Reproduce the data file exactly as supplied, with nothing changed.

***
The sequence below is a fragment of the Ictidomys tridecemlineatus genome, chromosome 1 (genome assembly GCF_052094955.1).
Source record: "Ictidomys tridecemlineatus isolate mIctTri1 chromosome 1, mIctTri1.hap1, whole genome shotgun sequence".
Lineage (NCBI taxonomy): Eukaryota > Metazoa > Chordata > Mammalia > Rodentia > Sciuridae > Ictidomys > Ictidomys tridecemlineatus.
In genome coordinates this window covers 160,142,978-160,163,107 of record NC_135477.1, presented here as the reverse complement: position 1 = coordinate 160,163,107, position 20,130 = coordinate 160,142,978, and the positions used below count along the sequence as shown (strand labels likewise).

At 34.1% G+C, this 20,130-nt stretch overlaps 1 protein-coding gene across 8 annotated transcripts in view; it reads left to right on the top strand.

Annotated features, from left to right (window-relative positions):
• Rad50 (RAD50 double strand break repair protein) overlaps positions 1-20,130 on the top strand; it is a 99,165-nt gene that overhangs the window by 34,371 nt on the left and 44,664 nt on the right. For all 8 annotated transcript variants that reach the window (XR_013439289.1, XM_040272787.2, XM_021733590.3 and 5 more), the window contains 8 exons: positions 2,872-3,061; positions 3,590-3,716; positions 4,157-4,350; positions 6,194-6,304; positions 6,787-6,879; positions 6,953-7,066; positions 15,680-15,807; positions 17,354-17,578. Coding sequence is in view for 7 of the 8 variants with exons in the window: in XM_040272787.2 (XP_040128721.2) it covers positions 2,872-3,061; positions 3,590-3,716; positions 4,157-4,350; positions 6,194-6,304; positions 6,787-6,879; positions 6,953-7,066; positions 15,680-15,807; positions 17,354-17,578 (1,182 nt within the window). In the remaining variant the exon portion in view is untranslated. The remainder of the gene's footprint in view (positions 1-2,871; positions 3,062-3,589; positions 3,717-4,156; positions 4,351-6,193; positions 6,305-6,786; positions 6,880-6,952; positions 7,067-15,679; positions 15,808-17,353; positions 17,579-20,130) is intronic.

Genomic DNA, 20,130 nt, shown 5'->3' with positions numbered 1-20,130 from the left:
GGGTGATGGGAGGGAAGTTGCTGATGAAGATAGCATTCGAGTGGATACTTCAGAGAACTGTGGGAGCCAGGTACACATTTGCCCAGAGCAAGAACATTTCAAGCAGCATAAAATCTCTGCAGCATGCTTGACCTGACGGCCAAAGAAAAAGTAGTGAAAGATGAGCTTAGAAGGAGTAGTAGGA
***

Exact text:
The sequence below is a fragment of the Ictidomys tridecemlineatus genome, chromosome 1 (genome assembly GCF_052094955.1).
Source record: "Ictidomys tridecemlineatus isolate mIctTri1 chromosome 1, mIctTri1.hap1, whole genome shotgun sequence".
Lineage (NCBI taxonomy): Eukaryota > Metazoa > Chordata > Mammalia > Rodentia > Sciuridae > Ictidomys > Ictidomys tridecemlineatus.
In genome coordinates this window covers 160,142,978-160,163,107 of record NC_135477.1, presented here as the reverse complement: position 1 = coordinate 160,163,107, position 20,130 = coordinate 160,142,978, and the positions used below count along the sequence as shown (strand labels likewise).

At 34.1% G+C, this 20,130-nt stretch overlaps 1 protein-coding gene across 8 annotated transcripts in view; it reads left to right on the top strand.

Annotated features, from left to right (window-relative positions):
• Rad50 (RAD50 double strand break repair protein) overlaps positions 1-20,130 on the top strand; it is a 99,165-nt gene that overhangs the window by 34,371 nt on the left and 44,664 nt on the right. For all 8 annotated transcript variants that reach the window (XR_013439289.1, XM_040272787.2, XM_021733590.3 and 5 more), the window contains 8 exons: positions 2,872-3,061; positions 3,590-3,716; positions 4,157-4,350; positions 6,194-6,304; positions 6,787-6,879; positions 6,953-7,066; positions 15,680-15,807; positions 17,354-17,578. Coding sequence is in view for 7 of the 8 variants with exons in the window: in XM_040272787.2 (XP_040128721.2) it covers positions 2,872-3,061; positions 3,590-3,716; positions 4,157-4,350; positions 6,194-6,304; positions 6,787-6,879; positions 6,953-7,066; positions 15,680-15,807; positions 17,354-17,578 (1,182 nt within the window). In the remaining variant the exon portion in view is untranslated. The remainder of the gene's footprint in view (positions 1-2,871; positions 3,062-3,589; positions 3,717-4,156; positions 4,351-6,193; positions 6,305-6,786; positions 6,880-6,952; positions 7,067-15,679; positions 15,808-17,353; positions 17,579-20,130) is intronic.

Genomic DNA, 20,130 nt, shown 5'->3' with positions numbered 1-20,130 from the left:
GGGTGATGGGAGGGAAGTTGCTGATGAAGATAGCATTCGAGTGGATACTTCAGAGAACTGTGGGAGCCAGGTACACATTTGCCCAGAGCAAGAACATTTCAAGCAGCATAAAATCTCTGCAGCATGCTTGACCTGACGGCCAAAGAAAAAGTAGTGAAAGATGAGCTTAGAAGGAGTAGTAGGA